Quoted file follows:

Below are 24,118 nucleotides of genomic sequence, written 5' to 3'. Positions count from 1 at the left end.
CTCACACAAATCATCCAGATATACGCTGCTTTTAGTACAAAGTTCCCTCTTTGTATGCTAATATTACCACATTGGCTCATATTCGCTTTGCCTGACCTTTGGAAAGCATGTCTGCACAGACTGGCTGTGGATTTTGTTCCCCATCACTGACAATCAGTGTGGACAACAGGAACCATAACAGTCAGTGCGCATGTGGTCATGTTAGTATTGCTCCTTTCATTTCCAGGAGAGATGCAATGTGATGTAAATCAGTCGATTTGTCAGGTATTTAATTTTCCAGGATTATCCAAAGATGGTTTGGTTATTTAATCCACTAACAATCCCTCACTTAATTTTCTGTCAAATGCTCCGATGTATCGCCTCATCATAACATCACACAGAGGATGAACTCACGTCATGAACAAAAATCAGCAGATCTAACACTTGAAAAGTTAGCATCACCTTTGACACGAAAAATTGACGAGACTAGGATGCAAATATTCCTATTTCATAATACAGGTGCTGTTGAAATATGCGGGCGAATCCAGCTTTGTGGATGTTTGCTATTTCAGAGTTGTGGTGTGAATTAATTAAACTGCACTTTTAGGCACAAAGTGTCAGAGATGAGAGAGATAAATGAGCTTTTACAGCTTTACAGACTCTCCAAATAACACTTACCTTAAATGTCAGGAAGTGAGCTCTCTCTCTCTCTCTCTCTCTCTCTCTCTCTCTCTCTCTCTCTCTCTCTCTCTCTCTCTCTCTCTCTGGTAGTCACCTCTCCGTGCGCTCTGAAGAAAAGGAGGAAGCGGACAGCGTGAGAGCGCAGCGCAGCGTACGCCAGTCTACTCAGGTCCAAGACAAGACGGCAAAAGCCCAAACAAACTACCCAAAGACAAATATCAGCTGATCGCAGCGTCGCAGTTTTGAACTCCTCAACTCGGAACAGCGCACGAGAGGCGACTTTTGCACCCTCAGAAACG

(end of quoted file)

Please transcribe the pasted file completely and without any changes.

Below are 24,118 nucleotides of genomic sequence, written 5' to 3'. Positions count from 1 at the left end.
CTCACACAAATCATCCAGATATACGCTGCTTTTAGTACAAAGTTCCCTCTTTGTATGCTAATATTACCACATTGGCTCATATTCGCTTTGCCTGACCTTTGGAAAGCATGTCTGCACAGACTGGCTGTGGATTTTGTTCCCCATCACTGACAATCAGTGTGGACAACAGGAACCATAACAGTCAGTGCGCATGTGGTCATGTTAGTATTGCTCCTTTCATTTCCAGGAGAGATGCAATGTGATGTAAATCAGTCGATTTGTCAGGTATTTAATTTTCCAGGATTATCCAAAGATGGTTTGGTTATTTAATCCACTAACAATCCCTCACTTAATTTTCTGTCAAATGCTCCGATGTATCGCCTCATCATAACATCACACAGAGGATGAACTCACGTCATGAACAAAAATCAGCAGATCTAACACTTGAAAAGTTAGCATCACCTTTGACACGAAAAATTGACGAGACTAGGATGCAAATATTCCTATTTCATAATACAGGTGCTGTTGAAATATGCGGGCGAATCCAGCTTTGTGGATGTTTGCTATTTCAGAGTTGTGGTGTGAATTAATTAAACTGCACTTTTAGGCACAAAGTGTCAGAGATGAGAGAGATAAATGAGCTTTTACAGCTTTACAGACTCTCCAAATAACACTTACCTTAAATGTCAGGAAGTGAGCTCTCTCTCTCTCTCTCTCTCTCTCTCTCTCTCTCTCTCTCTCTCTCTCTCTCTCTCTCTCTCTCTCTGGTAGTCACCTCTCCGTGCGCTCTGAAGAAAAGGAGGAAGCGGACAGCGTGAGAGCGCAGCGCAGCGTACGCCAGTCTACTCAGGTCCAAGACAAGACGGCAAAAGCCCAAACAAACTACCCAAAGACAAATATCAGCTGATCGCAGCGTCGCAGTTTTGAACTCCTCAACTCGGAACAGCGCACGAGAGGCGACTTTTGCACCCTCAGAAACG